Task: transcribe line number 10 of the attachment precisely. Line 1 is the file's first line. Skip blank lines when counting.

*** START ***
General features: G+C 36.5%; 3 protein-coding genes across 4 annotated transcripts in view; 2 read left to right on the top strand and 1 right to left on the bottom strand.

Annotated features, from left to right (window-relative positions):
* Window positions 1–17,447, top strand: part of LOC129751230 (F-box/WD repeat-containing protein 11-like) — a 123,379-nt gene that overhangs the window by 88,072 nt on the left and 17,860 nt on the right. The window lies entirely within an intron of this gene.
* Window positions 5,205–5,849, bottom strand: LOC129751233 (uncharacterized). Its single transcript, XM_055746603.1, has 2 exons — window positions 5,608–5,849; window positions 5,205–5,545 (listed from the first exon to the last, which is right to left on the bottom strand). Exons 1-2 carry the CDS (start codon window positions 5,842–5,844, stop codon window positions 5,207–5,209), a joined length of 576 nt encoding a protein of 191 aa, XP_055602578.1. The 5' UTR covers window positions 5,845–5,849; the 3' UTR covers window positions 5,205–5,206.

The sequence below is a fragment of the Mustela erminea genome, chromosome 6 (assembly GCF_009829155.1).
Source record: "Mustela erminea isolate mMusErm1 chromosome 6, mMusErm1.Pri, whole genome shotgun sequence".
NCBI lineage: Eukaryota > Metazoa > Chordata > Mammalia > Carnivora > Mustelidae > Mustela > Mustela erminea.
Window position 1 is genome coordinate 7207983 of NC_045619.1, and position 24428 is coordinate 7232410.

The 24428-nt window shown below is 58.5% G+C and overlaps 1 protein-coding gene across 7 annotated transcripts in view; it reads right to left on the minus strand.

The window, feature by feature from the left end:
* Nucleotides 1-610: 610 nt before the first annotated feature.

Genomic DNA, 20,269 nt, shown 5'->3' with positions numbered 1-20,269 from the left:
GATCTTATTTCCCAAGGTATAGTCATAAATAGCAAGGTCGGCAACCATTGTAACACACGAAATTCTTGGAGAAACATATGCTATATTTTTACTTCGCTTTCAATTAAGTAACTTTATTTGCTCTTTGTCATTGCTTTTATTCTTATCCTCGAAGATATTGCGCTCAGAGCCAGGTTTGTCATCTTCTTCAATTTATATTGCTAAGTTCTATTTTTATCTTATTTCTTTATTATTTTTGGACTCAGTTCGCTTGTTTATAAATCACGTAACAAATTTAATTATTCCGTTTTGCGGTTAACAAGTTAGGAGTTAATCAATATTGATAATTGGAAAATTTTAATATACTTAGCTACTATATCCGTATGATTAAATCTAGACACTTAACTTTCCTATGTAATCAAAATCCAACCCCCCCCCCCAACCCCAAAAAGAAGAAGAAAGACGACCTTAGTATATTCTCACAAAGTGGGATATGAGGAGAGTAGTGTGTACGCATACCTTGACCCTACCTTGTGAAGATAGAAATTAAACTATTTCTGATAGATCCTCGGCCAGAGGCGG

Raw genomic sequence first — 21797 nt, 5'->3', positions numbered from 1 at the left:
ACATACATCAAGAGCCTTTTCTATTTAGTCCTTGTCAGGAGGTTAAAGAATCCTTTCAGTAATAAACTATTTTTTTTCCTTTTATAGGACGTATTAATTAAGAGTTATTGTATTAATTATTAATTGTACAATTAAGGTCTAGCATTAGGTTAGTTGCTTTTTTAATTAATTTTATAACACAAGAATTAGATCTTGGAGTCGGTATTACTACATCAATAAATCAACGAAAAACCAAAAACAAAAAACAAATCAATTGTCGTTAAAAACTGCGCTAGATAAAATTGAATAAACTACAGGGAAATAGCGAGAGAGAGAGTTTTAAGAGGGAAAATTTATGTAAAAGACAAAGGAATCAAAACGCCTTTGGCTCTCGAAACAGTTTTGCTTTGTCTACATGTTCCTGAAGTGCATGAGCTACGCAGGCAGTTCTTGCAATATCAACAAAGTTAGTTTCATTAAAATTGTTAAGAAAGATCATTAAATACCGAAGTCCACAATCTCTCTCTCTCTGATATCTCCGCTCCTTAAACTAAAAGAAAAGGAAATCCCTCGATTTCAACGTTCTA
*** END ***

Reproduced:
The window, feature by feature from the left end: